Long Center’s “Sound and Cinema” event great way to explore Austin


Osgar Nugent / Hilltop Views

“Sound and Cinema” is a series of live music accompanied by the showing of a film at the Long Center Lawn. Last Friday, local band Darkbird performed before a showing of “Clueless.”

I biked down South 1st Street to the Long Center to see a show from a band called Darkbird before a showing of “Clueless” on Sept. 3. The day after, my mom called me to ask how it went.

Walking up to the Long Center’s “Sound and Cinema” ticketing gates around 6:30 p.m., 30 minutes past the time that the website said that the gates would open, I overheard a couple momentarily bemoaning their bad luck. 

“If I had bought the tickets, y’know, I would be more disappointed. But, since it’s free, I’m cool that we couldn’t get in,” one of them said. They left.

“Why exactly did that couple get turned back?” I asked one of the people scanning tickets under their tented box office. He explained that they had been turning a lot of people back, actually, because they hadn’t brought their proof of vaccination card or results from a negative PCR test in a physical copy. Some had pictures on their phones, others had nothing. All told, I’m glad I have my vaccine card permanently smashed like a soggy cornflake into one of the folds of my wallet.

Past the ticketing station and up the stairs onto the bizarrely (pertinent to the event) expansive outdoor H-E-B-branded deck, I saw the food trucks that Do512’s Instagram account touted, which were across the way. I browsed for something to eat. Amy’s Ice Cream… not now. Southside Flying Pizza… hmm. I couldn’t find the barbecue place mentioned on the roster, so my hunger found chicken shawarma and fries from Shawarma Point. Temporarily (silently) disappointed at the lack of options, I popped a squat near the back of the Hartman Concert Lawn, abutting the deck, to eat.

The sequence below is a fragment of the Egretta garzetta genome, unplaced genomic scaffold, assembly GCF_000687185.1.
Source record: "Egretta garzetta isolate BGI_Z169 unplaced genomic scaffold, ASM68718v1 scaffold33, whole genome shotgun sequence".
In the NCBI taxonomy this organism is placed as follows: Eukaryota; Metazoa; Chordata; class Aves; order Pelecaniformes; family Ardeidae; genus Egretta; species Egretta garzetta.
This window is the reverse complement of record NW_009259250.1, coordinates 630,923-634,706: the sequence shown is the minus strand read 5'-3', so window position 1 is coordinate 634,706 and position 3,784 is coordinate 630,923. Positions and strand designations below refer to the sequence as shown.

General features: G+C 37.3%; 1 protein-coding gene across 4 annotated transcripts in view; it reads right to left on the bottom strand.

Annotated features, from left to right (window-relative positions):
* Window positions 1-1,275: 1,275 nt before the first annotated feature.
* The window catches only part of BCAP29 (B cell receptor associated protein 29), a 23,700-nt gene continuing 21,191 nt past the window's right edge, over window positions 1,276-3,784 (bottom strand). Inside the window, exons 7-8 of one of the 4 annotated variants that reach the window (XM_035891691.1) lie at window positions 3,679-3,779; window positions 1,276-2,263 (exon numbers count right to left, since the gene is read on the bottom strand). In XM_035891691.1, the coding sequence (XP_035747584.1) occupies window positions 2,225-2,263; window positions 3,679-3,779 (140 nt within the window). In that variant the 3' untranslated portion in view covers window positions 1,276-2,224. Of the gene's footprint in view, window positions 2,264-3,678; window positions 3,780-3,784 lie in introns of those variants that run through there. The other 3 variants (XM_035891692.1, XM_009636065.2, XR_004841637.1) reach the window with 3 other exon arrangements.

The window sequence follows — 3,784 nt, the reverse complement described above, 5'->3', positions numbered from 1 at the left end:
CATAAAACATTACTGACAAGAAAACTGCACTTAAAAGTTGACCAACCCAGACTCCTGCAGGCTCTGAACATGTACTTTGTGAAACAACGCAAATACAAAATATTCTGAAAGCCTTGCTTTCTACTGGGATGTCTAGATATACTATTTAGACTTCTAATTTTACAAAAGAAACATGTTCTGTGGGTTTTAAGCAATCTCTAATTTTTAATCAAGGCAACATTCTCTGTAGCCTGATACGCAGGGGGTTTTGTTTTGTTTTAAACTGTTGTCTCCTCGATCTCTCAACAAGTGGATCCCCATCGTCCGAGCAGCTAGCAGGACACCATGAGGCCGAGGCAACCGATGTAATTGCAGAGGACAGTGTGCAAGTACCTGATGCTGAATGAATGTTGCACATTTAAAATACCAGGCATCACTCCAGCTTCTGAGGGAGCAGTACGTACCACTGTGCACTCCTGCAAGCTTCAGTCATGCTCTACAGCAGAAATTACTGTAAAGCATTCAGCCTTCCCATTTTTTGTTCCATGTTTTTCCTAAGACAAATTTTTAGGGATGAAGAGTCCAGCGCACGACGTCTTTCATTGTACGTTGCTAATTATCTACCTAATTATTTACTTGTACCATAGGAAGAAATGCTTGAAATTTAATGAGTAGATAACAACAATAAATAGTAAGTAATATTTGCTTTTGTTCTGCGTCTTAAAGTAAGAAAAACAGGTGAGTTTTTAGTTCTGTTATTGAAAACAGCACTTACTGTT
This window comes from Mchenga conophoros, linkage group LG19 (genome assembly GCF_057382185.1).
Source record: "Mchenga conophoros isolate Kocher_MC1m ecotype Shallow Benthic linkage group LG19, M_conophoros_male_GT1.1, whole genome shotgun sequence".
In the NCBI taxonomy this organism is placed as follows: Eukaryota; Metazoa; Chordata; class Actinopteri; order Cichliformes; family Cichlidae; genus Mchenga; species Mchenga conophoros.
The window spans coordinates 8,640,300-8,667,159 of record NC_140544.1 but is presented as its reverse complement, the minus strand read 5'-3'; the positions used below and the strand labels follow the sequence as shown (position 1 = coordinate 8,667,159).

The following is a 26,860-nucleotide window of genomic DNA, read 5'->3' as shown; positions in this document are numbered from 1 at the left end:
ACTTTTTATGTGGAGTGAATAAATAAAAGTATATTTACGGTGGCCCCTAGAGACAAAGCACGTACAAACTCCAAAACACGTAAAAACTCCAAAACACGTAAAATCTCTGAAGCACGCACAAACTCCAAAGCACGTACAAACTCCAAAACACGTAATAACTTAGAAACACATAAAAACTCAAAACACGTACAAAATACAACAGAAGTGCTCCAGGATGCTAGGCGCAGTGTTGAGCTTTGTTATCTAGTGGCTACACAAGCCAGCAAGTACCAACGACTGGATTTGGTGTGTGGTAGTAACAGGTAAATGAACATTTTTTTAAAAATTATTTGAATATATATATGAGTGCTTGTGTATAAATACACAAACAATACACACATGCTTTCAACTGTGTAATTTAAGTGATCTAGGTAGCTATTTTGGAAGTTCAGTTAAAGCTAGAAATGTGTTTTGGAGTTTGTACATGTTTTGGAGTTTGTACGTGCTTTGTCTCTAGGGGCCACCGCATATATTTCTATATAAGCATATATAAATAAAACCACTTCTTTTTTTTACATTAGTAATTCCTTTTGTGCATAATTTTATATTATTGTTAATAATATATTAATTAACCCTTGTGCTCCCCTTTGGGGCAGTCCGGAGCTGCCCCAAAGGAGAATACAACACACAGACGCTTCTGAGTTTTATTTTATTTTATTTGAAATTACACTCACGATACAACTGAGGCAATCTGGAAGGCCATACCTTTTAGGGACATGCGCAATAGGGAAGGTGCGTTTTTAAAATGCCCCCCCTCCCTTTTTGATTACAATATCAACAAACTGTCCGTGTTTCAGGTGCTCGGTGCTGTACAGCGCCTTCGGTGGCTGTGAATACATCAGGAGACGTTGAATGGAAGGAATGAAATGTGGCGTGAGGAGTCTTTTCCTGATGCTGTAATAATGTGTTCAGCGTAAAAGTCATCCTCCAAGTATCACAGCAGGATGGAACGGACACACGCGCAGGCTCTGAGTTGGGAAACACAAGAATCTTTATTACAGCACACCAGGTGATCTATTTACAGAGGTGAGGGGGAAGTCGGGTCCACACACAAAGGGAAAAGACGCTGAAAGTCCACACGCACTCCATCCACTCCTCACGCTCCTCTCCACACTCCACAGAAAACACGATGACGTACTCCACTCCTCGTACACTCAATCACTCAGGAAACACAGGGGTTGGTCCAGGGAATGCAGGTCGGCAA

I sat in silence for a little while as my attention flickered from birds flitting across the under-construction section of Austin’s skyline to Spikeball-ers, with snot running down my philtrum, the spicy reprisal that I’d have to face the following morning. The silence morphed into covers and originals from Darkbird, an ethereally branded Austin-based group that I noted seemed earnestly ebullient. “We’re gonna be so big,” announced the lead singer endearingly, later, after the show. All the while, moms stood up from lawn chairs or blankets and bobbed to the rhythm with their children dancing in one arm, their drinks dangled and perspiring in the unoccupied hand.

The sun crept west down the Colorado River as Darkbird’s set was coming to a close. A pleasant gust of wind guided a welcome compliment my way.

“Nice shirt,” a woman told me.

I thanked her, and mentioned that I was at the event with the school newspaper and was apprehensively looking for people to interview. She graciously sat down next to me and we continued talking as the music portion of the night came to a close. She was with family, as were many of the other event-goers, and told me she had recently returned to Austin after living in Lafayette, LA for a number of years. She sounded glad to be back, adding that Austin had changed a lot since she’d last been here. I briefly looked over my shoulder at the skyline, still developing. I told her that it hadn’t been long since I had spent my lone semester in Austin, only a summer, but that life alone in the city still sometimes feels unfamiliar and scary. 

She encouraged me, gesturing me to look around at the people in attendance, reassuring that all of these people are nice and would answer any question I had; that the city is filled with people like this. “Clueless” began soon after our conversation ended, and I enjoyed the rest of my night among the ambiently pleasant crowd of strangers. Watching Cher realize that she was in love with her stepbrother, I realized that I might be in the midst of discovering a strange love within my own life, too: a love for the unfamiliar and scary.

If you’re as clueless as me about where to begin exploring in Austin, start by inviting whomever you’d like to Sound and Cinema at the Long Center on a September evening. Even though the event is still in a bit of a beta phase due to the COVID-19 delta variant concerns, it’s an easy trip from anywhere in Austin. And if you remember a physical-copy vaccine card or negative PCR test, the venue is “free”—“cool” as the evening breeze off of the river.